Gendered Urban Space in Bangladesh

by Lutfun Nahar Lata, The University of Queensland, Australia and member of ISA Research Committee on Urban and Regional Development (RC21)

The fastest growing megacities in the world are failing to provide support for livelihoods for the urban poor. Consequently, informality, which refers to activities that largely remain unrecognized by “formal” regimes and includes both housing and livelihood practices, is a large part of the economies of the Southern cities. Poor people depend on the informal sector for earnings, often with ambiguous legal status. The informal economy provides 60 to 80% of urban jobs and up to 90% of new jobs in many cities. Dhaka, a Southern megacity, is no exception. Except for those engaged in the garment sector and other low-paid jobs, the majority of slum residents in Dhaka do not have access to formal economic opportunities. Existing research shows that most government planning and development strategies in Dhaka have focused more on infrastructure and real estate development to cater to formal economies and elite housing needs, and less on addressing the housing and employment needs of the urban poor. Hence the informal sector has become the most important livelihood option for the poor. However, informal traders experience many challenges in using public space in Dhaka for livelihoods.

Among the numerous barriers imposed by informality on income earning opportunities are the barriers to accessing public space to conduct businesses, including in locations close to the dwellings and settlements of the poor. A number of studies around the world have explored the importance of public space for vending activities and revealed that access to public space for livelihoods is very important for the urban poor in the Global South. Yet, in most cities of the Global South, urban planning and governance practices have not left any space for the growing number of urban poor. In addition, due to continuous population growth, originating mostly from rural-urban migration, and the demand for land for real estate development, pressure on land is very high. As a result, access to public space is one of the main challenges for future livelihood research in megacities.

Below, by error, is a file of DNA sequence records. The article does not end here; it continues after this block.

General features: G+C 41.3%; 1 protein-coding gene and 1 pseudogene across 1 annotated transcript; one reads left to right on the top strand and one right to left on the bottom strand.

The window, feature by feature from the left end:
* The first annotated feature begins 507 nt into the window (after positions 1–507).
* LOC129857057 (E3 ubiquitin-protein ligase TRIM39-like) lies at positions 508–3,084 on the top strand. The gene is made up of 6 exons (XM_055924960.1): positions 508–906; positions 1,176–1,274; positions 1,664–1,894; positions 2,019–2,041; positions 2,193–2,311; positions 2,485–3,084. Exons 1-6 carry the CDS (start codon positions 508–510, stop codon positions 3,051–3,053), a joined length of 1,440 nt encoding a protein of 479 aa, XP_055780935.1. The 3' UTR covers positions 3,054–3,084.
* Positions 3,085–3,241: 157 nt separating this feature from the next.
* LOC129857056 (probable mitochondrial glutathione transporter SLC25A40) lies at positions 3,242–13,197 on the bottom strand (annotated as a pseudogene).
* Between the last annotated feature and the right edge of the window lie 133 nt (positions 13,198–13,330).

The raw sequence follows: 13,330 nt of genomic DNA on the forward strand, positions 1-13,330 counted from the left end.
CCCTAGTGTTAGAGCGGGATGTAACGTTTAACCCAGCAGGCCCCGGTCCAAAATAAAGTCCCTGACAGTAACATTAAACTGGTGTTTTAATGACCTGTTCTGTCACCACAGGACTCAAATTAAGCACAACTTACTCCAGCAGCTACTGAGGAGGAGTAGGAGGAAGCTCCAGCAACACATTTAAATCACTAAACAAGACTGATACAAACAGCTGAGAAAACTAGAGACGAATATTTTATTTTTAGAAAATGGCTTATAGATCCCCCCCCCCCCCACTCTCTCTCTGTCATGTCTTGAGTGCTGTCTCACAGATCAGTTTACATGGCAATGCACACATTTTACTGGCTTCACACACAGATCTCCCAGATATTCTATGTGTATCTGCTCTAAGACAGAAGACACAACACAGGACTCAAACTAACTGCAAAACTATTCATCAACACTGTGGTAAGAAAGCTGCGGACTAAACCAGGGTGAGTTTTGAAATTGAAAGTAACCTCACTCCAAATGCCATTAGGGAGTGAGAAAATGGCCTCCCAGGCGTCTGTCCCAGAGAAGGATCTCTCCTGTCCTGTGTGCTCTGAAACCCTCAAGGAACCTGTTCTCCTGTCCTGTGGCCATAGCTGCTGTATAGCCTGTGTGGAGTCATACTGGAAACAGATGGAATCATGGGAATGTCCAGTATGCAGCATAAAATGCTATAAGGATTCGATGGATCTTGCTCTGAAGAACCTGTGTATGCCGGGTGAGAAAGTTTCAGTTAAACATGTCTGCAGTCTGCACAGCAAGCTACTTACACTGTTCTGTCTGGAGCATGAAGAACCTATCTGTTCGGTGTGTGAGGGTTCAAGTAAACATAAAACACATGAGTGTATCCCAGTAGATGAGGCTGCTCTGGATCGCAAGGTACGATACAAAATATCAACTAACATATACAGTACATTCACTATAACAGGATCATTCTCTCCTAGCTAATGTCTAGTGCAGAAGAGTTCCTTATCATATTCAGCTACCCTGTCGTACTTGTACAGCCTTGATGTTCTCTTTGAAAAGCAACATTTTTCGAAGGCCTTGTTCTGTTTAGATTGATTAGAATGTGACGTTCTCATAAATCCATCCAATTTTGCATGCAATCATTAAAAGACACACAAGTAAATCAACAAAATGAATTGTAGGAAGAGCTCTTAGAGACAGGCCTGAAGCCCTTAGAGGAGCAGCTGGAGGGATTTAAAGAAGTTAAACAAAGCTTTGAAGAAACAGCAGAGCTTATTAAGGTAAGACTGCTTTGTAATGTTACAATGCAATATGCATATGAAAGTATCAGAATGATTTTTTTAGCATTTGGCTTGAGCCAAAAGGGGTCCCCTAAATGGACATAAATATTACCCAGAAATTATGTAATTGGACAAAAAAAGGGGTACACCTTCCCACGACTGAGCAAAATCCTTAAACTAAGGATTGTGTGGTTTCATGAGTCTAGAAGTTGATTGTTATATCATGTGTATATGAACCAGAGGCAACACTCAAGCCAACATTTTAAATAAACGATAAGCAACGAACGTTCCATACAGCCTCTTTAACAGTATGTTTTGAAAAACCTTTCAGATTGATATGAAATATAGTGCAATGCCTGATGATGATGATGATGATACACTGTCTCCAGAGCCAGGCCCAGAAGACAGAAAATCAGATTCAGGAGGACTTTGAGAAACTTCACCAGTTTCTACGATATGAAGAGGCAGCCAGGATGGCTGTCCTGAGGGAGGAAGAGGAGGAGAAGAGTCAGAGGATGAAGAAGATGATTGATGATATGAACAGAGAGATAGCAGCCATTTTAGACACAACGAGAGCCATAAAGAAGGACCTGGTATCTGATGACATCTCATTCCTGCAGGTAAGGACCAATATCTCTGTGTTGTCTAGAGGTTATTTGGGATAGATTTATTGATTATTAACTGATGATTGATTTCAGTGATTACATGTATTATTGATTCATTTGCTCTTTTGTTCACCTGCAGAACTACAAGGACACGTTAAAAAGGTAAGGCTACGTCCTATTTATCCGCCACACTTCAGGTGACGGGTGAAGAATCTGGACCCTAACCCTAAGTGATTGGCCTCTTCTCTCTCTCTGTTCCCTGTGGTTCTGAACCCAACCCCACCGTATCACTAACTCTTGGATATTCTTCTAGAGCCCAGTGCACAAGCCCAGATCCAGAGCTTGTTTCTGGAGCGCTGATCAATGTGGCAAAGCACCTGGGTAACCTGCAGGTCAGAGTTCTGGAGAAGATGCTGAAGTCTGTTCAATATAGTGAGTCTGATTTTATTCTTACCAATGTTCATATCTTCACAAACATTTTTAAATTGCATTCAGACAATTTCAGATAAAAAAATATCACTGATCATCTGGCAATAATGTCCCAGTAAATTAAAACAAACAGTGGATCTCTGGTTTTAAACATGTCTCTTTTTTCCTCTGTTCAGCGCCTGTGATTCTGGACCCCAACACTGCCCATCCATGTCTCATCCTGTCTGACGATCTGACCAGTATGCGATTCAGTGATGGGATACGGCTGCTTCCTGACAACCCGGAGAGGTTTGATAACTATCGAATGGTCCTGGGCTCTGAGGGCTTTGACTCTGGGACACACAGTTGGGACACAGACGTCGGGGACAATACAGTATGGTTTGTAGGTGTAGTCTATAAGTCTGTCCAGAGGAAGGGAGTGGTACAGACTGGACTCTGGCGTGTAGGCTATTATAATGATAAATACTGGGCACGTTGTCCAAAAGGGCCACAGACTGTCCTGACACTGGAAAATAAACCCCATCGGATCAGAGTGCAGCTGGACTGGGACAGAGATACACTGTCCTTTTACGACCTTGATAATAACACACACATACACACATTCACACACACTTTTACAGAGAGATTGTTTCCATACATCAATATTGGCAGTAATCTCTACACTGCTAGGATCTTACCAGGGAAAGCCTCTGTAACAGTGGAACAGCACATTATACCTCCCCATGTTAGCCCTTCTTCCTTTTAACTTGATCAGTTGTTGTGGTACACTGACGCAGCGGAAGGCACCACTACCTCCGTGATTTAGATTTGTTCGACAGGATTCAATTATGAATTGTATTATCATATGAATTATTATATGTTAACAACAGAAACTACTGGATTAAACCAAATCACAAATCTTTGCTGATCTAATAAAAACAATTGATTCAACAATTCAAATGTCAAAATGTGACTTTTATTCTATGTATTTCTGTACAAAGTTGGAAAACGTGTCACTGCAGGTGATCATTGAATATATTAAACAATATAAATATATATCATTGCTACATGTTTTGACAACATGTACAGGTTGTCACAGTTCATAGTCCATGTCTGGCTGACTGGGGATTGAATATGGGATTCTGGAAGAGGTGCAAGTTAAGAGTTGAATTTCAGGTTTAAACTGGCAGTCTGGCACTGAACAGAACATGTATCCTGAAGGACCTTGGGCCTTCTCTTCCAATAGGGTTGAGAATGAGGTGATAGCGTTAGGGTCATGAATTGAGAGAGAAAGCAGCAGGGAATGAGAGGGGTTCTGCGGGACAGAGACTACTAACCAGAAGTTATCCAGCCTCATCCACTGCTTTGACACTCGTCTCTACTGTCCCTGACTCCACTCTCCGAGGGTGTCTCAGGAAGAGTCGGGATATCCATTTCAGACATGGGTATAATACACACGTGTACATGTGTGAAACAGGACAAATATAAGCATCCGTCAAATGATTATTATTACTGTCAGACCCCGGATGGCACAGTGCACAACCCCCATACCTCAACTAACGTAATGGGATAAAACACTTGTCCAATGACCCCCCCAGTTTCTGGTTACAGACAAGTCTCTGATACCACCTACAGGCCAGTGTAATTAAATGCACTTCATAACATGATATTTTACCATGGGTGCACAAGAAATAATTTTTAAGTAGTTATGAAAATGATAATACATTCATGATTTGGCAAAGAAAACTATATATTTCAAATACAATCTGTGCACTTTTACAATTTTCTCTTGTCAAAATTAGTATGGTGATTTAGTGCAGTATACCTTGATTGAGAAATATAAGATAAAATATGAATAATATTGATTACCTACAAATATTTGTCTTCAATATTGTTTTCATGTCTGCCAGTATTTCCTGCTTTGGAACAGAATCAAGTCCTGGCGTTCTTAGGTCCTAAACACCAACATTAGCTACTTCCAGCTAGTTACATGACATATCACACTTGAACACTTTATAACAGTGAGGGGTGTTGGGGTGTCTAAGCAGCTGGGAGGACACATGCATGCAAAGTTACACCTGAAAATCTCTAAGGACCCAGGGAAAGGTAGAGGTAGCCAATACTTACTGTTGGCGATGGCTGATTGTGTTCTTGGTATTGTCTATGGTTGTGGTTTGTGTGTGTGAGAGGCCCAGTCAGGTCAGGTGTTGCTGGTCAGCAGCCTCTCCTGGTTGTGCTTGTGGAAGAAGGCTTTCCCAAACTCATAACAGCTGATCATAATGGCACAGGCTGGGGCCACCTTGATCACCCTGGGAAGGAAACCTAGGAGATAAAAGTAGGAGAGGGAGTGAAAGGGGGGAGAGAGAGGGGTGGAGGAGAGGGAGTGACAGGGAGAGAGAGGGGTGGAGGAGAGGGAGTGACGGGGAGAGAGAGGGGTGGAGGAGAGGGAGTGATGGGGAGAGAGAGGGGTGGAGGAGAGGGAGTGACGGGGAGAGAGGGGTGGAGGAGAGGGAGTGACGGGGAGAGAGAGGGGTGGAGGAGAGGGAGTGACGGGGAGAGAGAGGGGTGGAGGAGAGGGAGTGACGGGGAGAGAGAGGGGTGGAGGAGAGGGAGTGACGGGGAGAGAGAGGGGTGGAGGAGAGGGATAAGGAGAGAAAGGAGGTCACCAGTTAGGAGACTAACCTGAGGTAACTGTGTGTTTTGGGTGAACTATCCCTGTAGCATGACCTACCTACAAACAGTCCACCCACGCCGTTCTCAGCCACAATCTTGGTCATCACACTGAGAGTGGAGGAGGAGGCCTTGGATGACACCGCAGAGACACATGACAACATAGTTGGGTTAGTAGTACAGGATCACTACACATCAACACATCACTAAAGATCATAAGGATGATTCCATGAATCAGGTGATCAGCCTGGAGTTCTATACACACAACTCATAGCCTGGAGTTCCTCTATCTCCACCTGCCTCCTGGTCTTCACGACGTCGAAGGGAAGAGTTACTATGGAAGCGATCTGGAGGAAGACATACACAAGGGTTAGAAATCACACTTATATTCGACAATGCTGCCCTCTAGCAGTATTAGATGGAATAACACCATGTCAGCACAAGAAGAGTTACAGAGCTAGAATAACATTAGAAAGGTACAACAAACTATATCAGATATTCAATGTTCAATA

Urban space is socially constructed: different actors have different interests, needs, and desires and differential power to dominate space. As the appropriation of public spaces for selling products is formally illegal in Dhaka, the urban poor are regularly evicted from public spaces, in violation of livelihood security and their right to the city. Another persistent problem is the gendered use of space. The discourse on space and gender has changed considerably since the 1970s, with the breaking down of the old construct of public man and private woman, due to women’s frequent access to and use of urban public space. Nevertheless, access to public space for earning an income is still an issue for women. Access to public space for women depends on social norms, values, religious practices, and socially as well as culturally determined gendered vocations. Poor women’s participation in Dhaka’s informal economy is important to the survival of poor households living in the slums, as a single income is normally not sufficient to maintain the family. Yet, poor women’s access to public space is often constrained, as dominant gender ideologies still see women’s place as being at home.

Although most studies on South Asian cities reveal poor women’s engagement in home-based work, a few studies have explored women’s use of public space for livelihoods. I conducted an ethnographic study in Sattola slum in Dhaka to explore the gendered aspects of the appropriation of urban public space for livelihoods. I carried out fieldwork for four months from November 2015 to February 2016 and interviewed 94 informal workers (18 women and 76 men). My findings illustrate how women bear the triple burden of social stigma, religious barriers, and patriarchy in accessing public space to earn an income.